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Grand jury slams Tuolumne Economic Development Authority over transparency

The annual Tuolumne County Civil Grand Jury blasted the Tuolumne County Economic Development Authority over a lack of transparency and for not following the same procedures and best practices as other taxpayer-funded public agencies.

The 183-page report released Friday detailed the jury’s findings and recommendations from its investigation of the TCEDA conducted over the past year, in addition to investigations of Sierra Conservation Center, Tuolumne County Jail, the Mother Lode Regional Juvenile Detention Facility, Groveland Community Services District, and deteriorating county roads.

Civil grand juries in California are required to inspect any correctional facilities in the county each year and can also look into complaints received about other public entities.

Larry Cope, executive director of the TCEDA, did not respond to a request for comment on the report Friday afternoon.

The jury’s investigation of the TCEDA comes in the midst of a transparency lawsuit filed against it earlier this month by Sonora resident Ken Perkins, who is seeking data to support the agency’s claims of being involved with $393 million in investment projects that have created more than 2,000 jobs at an average wage of about $20 an hour over the past eight-plus years.

This year’s jury launched an investigation into TCEDA in the fall after becoming aware of concerns from citizens regarding to the agency’s transparency and effectiveness, the report stated.

The report stated the jury chose to investigate TCEDA based on the county’s ongoing financial challenges, lack of tax revenue, limited jobs that pay family wages, and the fact that the agency had not been reviewed by a grand jury since it was created in 2009.

Aspects of the investigation included reviewing dozens of documents and reports, attending TCEDA board meetings, and conducting 23 interviews with TCEDA board members and staff, local and federal government officials, and businesses in both Sonora and county.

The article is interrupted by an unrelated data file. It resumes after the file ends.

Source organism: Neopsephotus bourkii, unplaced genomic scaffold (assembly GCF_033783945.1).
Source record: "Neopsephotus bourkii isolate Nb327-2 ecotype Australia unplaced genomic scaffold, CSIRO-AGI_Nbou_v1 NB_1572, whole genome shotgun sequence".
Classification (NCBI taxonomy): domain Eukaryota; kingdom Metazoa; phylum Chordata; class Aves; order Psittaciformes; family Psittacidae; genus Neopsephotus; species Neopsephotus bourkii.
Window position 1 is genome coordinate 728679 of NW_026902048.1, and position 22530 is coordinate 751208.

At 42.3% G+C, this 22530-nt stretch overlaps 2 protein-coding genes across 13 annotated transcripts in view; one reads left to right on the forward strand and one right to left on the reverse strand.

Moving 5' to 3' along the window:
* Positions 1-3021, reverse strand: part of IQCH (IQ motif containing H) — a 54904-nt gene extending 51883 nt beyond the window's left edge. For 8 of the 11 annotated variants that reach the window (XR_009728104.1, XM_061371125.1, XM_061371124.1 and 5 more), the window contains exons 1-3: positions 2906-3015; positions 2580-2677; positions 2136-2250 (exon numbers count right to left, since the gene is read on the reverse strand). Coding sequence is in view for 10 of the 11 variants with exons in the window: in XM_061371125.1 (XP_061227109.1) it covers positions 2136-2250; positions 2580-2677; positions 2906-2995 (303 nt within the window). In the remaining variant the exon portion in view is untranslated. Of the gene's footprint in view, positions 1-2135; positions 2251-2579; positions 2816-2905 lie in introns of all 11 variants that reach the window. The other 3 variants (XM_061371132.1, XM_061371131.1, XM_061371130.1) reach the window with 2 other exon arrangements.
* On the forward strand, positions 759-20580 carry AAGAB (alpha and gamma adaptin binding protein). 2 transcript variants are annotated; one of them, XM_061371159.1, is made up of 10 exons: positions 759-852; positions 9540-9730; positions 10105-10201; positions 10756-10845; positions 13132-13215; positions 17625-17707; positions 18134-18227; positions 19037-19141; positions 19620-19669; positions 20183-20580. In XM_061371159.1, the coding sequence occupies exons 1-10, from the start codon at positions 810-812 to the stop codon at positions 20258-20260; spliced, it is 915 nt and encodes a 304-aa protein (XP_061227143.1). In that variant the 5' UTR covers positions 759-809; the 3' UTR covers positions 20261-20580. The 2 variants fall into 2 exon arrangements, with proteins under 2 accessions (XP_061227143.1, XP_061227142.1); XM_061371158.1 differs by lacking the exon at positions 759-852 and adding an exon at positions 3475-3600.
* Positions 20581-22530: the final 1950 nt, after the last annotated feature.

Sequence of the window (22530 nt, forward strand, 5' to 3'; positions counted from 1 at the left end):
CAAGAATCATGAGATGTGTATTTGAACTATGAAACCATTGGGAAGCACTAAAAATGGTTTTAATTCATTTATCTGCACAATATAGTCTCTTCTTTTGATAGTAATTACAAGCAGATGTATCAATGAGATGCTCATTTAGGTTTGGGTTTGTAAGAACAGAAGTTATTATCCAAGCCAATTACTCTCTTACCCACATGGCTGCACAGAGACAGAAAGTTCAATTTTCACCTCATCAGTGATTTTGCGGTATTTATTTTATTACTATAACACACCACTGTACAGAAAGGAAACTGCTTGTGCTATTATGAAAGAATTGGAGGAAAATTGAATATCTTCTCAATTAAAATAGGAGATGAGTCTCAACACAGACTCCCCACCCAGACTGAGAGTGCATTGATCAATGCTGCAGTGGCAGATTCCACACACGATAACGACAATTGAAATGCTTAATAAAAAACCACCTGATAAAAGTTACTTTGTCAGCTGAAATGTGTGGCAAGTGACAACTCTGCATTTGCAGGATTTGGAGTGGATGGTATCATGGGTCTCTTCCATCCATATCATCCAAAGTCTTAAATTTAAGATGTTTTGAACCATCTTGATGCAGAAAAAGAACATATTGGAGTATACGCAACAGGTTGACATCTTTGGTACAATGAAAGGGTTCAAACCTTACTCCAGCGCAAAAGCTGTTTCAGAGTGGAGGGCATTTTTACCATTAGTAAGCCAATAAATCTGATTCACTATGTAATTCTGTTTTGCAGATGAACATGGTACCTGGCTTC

Although the TCEDA is a joint-powers authority funded primarily by the county and city, the jury found that it has established its own rules of governance that don’t follow the same best practices as its founding partners.

One of the jury’s chief recommendations is for the city and county to hire an independent firm to conduct a “management audit” that would look at the agency’s checks and balances on travel and entertainment expenses, metrics to evaluate performance, and policies on disclosure of interactions with private businesses, among other things.

For example, the jury found that Cope is allowed to authorize his own travel and approve his own expense reports without input from the authority’s board.

Cope is also allowed to expense alcohol for entertainment purposes under the authority’s “travel and entertainment policy,” while most other public agencies don’t allow alcohol to be purchased on the public’s dime.

The report stated that entertaining expenses are supposed to be for “clients” under the terms of Cope’s contract, but the jury reviewed expense reports and found that 53 percent of his 162 entertainment meal expenses were spent on TCEDA board members, county supervisors as well as local and federal officials.

A person interviewed by the jury said he paid for his own meals while dining with Cope, but the report stated there is no documentation or procedure to keep track of whether it was deducted from the bill.

One of the jury’s recommendations is for the TCEDA board to develop a formal policy specifically defining “clients” and what’s acceptable when it comes to entertaining clients, board members, and government officials.

The jury also recommended establishing a maximum amount of vacation that Cope can accrue each year after finding out that he used a cumulative of 120 hours and cashed out a total of 720 hours of vacation time from 2015 through 2017.

In addition, the jury found that Cope’s calendar for last year showed him to be in England from Sept. 11 through Oct. 9, though only four days of that were listed as vacation time while the rest was listed as “comp time and remote working.”